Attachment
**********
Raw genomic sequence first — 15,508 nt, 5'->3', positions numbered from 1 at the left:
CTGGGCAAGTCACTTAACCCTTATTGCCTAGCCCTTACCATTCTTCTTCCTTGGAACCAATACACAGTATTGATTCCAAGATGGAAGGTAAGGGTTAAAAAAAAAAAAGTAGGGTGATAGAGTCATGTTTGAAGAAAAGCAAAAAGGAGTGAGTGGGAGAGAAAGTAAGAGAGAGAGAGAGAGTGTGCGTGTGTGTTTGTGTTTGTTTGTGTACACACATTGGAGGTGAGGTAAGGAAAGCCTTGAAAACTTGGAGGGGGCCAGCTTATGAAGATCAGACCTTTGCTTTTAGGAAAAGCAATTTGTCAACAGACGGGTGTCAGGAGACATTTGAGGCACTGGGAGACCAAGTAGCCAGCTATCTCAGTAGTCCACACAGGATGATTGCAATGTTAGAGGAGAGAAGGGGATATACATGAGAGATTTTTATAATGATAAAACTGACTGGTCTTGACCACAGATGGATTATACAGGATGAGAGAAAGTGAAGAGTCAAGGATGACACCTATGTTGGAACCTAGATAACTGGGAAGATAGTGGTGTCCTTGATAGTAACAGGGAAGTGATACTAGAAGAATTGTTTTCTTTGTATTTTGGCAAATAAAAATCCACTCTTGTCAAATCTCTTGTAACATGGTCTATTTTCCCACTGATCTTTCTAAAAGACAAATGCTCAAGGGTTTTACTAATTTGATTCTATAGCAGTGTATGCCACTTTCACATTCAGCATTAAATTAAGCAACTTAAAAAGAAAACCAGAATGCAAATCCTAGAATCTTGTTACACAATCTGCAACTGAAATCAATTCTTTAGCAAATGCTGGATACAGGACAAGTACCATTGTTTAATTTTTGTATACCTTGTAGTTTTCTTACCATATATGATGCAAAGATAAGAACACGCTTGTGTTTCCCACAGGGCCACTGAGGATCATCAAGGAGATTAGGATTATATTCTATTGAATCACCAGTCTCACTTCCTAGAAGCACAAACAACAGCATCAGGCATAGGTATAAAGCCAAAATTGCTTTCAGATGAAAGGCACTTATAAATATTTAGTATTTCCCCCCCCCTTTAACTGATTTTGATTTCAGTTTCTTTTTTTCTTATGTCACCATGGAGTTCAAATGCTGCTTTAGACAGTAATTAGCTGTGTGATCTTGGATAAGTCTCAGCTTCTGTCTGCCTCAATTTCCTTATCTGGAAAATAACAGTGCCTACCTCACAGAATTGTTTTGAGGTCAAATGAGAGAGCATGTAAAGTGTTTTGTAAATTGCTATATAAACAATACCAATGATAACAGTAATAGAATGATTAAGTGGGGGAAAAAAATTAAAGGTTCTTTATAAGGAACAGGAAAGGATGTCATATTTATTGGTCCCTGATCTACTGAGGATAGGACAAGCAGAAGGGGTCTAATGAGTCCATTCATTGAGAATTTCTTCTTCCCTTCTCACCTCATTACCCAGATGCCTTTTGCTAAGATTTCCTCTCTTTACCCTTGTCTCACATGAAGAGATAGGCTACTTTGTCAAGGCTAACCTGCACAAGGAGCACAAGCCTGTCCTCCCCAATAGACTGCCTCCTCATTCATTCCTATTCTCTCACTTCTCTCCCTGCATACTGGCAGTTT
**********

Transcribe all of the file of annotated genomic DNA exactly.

Raw genomic sequence first — 15,508 nt, 5'->3', positions numbered from 1 at the left:
CTGGGCAAGTCACTTAACCCTTATTGCCTAGCCCTTACCATTCTTCTTCCTTGGAACCAATACACAGTATTGATTCCAAGATGGAAGGTAAGGGTTAAAAAAAAAAAAGTAGGGTGATAGAGTCATGTTTGAAGAAAAGCAAAAAGGAGTGAGTGGGAGAGAAAGTAAGAGAGAGAGAGAGAGTGTGCGTGTGTGTTTGTGTTTGTTTGTGTACACACATTGGAGGTGAGGTAAGGAAAGCCTTGAAAACTTGGAGGGGGCCAGCTTATGAAGATCAGACCTTTGCTTTTAGGAAAAGCAATTTGTCAACAGACGGGTGTCAGGAGACATTTGAGGCACTGGGAGACCAAGTAGCCAGCTATCTCAGTAGTCCACACAGGATGATTGCAATGTTAGAGGAGAGAAGGGGATATACATGAGAGATTTTTATAATGATAAAACTGACTGGTCTTGACCACAGATGGATTATACAGGATGAGAGAAAGTGAAGAGTCAAGGATGACACCTATGTTGGAACCTAGATAACTGGGAAGATAGTGGTGTCCTTGATAGTAACAGGGAAGTGATACTAGAAGAATTGTTTTCTTTGTATTTTGGCAAATAAAAATCCACTCTTGTCAAATCTCTTGTAACATGGTCTATTTTCCCACTGATCTTTCTAAAAGACAAATGCTCAAGGGTTTTACTAATTTGATTCTATAGCAGTGTATGCCACTTTCACATTCAGCATTAAATTAAGCAACTTAAAAAGAAAACCAGAATGCAAATCCTAGAATCTTGTTACACAATCTGCAACTGAAATCAATTCTTTAGCAAATGCTGGATACAGGACAAGTACCATTGTTTAATTTTTGTATACCTTGTAGTTTTCTTACCATATATGATGCAAAGATAAGAACACGCTTGTGTTTCCCACAGGGCCACTGAGGATCATCAAGGAGATTAGGATTATATTCTATTGAATCACCAGTCTCACTTCCTAGAAGCACAAACAACAGCATCAGGCATAGGTATAAAGCCAAAATTGCTTTCAGATGAAAGGCACTTATAAATATTTAGTATTTCCCCCCCCCTTTAACTGATTTTGATTTCAGTTTCTTTTTTTCTTATGTCACCATGGAGTTCAAATGCTGCTTTAGACAGTAATTAGCTGTGTGATCTTGGATAAGTCTCAGCTTCTGTCTGCCTCAATTTCCTTATCTGGAAAATAACAGTGCCTACCTCACAGAATTGTTTTGAGGTCAAATGAGAGAGCATGTAAAGTGTTTTGTAAATTGCTATATAAACAATACCAATGATAACAGTAATAGAATGATTAAGTGGGGGAAAAAAATTAAAGGTTCTTTATAAGGAACAGGAAAGGATGTCATATTTATTGGTCCCTGATCTACTGAGGATAGGACAAGCAGAAGGGGTCTAATGAGTCCATTCATTGAGAATTTCTTCTTCCCTTCTCACCTCATTACCCAGATGCCTTTTGCTAAGATTTCCTCTCTTTACCCTTGTCTCACATGAAGAGATAGGCTACTTTGTCAAGGCTAACCTGCACAAGGAGCACAAGCCTGTCCTCCCCAATAGACTGCCTCCTCATTCATTCCTATTCTCTCACTTCTCTCCCTGCATACTGGCAGTTT